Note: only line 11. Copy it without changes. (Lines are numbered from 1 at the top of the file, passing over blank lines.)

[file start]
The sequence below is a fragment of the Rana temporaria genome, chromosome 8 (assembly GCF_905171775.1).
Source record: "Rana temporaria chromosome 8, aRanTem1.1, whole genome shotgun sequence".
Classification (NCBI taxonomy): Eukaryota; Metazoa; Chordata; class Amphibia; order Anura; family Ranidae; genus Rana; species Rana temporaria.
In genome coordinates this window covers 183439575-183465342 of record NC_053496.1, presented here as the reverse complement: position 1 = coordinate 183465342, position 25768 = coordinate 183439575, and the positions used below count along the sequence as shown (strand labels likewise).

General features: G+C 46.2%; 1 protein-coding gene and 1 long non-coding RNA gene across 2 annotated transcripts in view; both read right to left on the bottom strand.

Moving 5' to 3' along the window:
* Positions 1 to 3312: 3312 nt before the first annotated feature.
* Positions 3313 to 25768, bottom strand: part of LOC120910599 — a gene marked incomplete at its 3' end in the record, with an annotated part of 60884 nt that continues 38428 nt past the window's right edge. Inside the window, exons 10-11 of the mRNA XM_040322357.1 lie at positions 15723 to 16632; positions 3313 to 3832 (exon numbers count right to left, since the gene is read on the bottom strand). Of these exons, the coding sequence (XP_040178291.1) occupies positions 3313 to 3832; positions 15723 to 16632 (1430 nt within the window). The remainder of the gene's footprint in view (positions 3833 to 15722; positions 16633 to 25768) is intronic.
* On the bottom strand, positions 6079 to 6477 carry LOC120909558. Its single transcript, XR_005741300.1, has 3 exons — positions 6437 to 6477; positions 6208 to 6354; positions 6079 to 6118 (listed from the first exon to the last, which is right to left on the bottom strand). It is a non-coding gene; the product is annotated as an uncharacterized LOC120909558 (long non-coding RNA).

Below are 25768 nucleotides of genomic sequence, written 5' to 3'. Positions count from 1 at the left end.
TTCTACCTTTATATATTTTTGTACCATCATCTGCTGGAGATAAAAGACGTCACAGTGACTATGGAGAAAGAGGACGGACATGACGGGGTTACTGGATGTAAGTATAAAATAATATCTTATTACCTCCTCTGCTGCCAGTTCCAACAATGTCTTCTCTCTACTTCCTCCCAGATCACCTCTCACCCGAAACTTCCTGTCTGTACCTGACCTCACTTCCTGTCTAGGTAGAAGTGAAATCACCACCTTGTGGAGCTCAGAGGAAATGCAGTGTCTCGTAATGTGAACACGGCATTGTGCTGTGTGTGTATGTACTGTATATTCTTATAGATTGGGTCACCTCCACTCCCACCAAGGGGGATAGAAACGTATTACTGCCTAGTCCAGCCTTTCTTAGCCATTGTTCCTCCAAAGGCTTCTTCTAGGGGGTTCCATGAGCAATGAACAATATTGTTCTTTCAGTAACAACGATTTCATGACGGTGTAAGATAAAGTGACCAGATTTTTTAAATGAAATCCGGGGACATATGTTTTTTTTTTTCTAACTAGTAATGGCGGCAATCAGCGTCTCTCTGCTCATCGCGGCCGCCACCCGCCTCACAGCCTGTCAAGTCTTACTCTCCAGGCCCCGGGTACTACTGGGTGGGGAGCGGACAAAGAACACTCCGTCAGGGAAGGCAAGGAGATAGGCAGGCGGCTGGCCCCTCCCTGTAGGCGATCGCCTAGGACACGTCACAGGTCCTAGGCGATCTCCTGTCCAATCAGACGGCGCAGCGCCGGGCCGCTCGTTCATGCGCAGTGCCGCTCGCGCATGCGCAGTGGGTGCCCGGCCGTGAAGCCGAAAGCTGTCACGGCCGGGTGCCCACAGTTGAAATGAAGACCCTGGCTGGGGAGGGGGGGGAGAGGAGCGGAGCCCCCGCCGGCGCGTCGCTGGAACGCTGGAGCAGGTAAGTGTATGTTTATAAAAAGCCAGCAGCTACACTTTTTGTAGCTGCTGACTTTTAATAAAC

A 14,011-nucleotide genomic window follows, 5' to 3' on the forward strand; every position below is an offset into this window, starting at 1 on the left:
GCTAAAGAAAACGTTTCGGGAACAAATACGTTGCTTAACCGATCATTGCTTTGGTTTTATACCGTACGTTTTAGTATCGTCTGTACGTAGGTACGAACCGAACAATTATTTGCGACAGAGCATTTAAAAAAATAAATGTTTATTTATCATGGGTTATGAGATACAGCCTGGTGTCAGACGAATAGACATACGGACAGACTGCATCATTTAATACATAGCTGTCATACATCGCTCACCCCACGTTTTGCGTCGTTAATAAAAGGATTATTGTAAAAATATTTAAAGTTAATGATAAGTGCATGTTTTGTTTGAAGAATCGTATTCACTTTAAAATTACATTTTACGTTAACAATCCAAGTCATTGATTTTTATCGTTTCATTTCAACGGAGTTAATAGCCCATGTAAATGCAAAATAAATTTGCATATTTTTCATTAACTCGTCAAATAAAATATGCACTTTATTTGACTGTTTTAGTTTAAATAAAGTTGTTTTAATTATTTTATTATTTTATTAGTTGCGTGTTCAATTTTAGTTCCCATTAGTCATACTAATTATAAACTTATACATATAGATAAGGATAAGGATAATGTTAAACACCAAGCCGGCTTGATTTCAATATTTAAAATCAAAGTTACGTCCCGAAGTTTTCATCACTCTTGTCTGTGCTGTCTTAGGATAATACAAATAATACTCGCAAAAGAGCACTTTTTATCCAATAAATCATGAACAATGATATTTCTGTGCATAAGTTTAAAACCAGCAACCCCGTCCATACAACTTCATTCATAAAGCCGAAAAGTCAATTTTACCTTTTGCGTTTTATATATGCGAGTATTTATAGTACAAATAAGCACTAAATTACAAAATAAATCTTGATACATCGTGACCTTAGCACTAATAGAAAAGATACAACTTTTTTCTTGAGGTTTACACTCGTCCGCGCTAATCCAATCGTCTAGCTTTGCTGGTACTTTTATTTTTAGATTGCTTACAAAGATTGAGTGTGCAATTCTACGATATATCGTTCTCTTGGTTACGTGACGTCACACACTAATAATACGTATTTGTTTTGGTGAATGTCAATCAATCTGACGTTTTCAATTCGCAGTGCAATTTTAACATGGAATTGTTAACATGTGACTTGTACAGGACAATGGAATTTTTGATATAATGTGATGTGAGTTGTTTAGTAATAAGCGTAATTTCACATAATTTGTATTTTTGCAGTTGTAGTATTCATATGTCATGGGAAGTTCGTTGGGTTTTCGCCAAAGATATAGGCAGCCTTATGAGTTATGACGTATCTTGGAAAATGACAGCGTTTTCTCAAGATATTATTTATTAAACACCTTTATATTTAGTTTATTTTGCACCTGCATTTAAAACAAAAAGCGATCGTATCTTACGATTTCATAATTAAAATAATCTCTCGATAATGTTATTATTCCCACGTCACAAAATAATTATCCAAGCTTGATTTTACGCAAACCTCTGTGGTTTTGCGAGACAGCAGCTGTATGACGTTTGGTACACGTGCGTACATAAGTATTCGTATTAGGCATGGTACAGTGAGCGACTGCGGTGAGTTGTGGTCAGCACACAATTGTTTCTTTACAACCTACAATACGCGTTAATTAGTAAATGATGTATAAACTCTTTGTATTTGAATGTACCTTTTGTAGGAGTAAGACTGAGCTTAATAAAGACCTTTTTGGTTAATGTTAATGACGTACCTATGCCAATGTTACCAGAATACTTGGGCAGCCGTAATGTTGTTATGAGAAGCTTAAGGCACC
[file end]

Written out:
TTCTACCTTTATATATTTTTGTACCATCATCTGCTGGAGATAAAAGACGTCACAGTGACTATGGAGAAAGAGGACGGACATGACGGGGTTACTGGATGTAAGTATAAAATAATATCTTATTACCTCCTCTGCTGCCAGTTCCAACAATGTCTTCTCTCTACTTCCTCCCAGATCACCTCTCACCCGAAACTTCCTGTCTGTACCTGACCTCACTTCCTGTCTAGGTAGAAGTGAAATCACCACCTTGTGGAGCTCAGAGGAAATGCAGTGTCTCGTAATGTGAACACGGCATTGTGCTGTGTGTGTATGTACTGTATATTCTTATAGATTGGGTCACCTCCACTCCCACCAAGGGGGATAGAAACGTATTACTGCCTAGTCCAGCCTTTCTTAGCCATTGTTCCTCCAAAGGCTTCTTCTAGGGGGTTCCATGAGCAATGAACAATATTGTTCTTTCAGTAACAACGATTTCATGACGGTGTAAGATAAAGTGACCAGATTTTTTAAATGAAATCCGGGGACATATGTTTTTTTTTTTCTAACTAGTAATGGCGGCAATCAGCGTCTCTCTGCTCATCGCGGCCGCCACCCGCCTCACAGCCTGTCAAGTCTTACTCTCCAGGCCCCGGGTACTACTGGGTGGGGAGCGGACAAAGAACACTCCGTCAGGGAAGGCAAGGAGATAGGCAGGCGGCTGGCCCCTCCCTGTAGGCGATCGCCTAGGACACGTCACAGGTCCTAGGCGATCTCCTGTCCAATCAGACGGCGCAGCGCCGGGCCGCTCGTTCATGCGCAGTGCCGCTCGCGCATGCGCAGTGGGTGCCCGGCCGTGAAGCCGAAAGCTGTCACGGCCGGGTGCCCACAGTTGAAATGAAGACCCTGGCTGGGGAGGGGGGGGAGAGGAGCGGAGCCCCCGCCGGCGCGTCGCTGGAACGCTGGAGCAGGTAAGTGTATGTTTATAAAAAGCCAGCAGCTACACTTTTTGTAGCTGCTGACTTTTAATAAAC